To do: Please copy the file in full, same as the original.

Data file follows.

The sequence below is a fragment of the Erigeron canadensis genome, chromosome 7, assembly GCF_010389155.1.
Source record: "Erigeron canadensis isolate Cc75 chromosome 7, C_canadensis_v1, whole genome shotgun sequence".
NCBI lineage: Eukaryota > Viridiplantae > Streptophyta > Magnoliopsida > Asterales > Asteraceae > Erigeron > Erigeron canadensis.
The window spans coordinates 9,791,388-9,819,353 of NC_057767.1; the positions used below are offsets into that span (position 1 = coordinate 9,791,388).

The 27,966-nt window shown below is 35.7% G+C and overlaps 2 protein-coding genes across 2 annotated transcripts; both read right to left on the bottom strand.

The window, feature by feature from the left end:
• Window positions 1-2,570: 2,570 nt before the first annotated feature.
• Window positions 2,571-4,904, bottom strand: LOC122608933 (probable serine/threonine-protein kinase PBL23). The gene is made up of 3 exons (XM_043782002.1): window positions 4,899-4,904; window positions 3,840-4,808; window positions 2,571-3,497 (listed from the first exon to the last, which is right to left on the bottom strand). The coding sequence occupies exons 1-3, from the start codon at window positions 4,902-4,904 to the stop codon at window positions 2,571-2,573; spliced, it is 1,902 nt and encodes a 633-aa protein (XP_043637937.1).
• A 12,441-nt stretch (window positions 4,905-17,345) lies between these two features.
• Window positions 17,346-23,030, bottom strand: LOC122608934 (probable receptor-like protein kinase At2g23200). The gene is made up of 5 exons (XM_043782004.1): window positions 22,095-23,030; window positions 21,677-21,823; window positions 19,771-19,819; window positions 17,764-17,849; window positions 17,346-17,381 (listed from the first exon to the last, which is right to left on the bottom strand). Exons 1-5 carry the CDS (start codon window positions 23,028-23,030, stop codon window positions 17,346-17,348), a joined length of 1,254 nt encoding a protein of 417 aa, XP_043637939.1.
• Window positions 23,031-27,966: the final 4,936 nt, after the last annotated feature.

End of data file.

The sequence below is a fragment of the Erigeron canadensis genome, chromosome 7, assembly GCF_010389155.1.
Source record: "Erigeron canadensis isolate Cc75 chromosome 7, C_canadensis_v1, whole genome shotgun sequence".
NCBI lineage: Eukaryota > Viridiplantae > Streptophyta > Magnoliopsida > Asterales > Asteraceae > Erigeron > Erigeron canadensis.
The window spans coordinates 9,791,388-9,819,353 of NC_057767.1; the positions used below are offsets into that span (position 1 = coordinate 9,791,388).

The 27,966-nt window shown below is 35.7% G+C and overlaps 2 protein-coding genes across 2 annotated transcripts; both read right to left on the bottom strand.

The window, feature by feature from the left end:
• Window positions 1-2,570: 2,570 nt before the first annotated feature.
• Window positions 2,571-4,904, bottom strand: LOC122608933 (probable serine/threonine-protein kinase PBL23). The gene is made up of 3 exons (XM_043782002.1): window positions 4,899-4,904; window positions 3,840-4,808; window positions 2,571-3,497 (listed from the first exon to the last, which is right to left on the bottom strand). The coding sequence occupies exons 1-3, from the start codon at window positions 4,902-4,904 to the stop codon at window positions 2,571-2,573; spliced, it is 1,902 nt and encodes a 633-aa protein (XP_043637937.1).
• A 12,441-nt stretch (window positions 4,905-17,345) lies between these two features.
• Window positions 17,346-23,030, bottom strand: LOC122608934 (probable receptor-like protein kinase At2g23200). The gene is made up of 5 exons (XM_043782004.1): window positions 22,095-23,030; window positions 21,677-21,823; window positions 19,771-19,819; window positions 17,764-17,849; window positions 17,346-17,381 (listed from the first exon to the last, which is right to left on the bottom strand). Exons 1-5 carry the CDS (start codon window positions 23,028-23,030, stop codon window positions 17,346-17,348), a joined length of 1,254 nt encoding a protein of 417 aa, XP_043637939.1.
• Window positions 23,031-27,966: the final 4,936 nt, after the last annotated feature.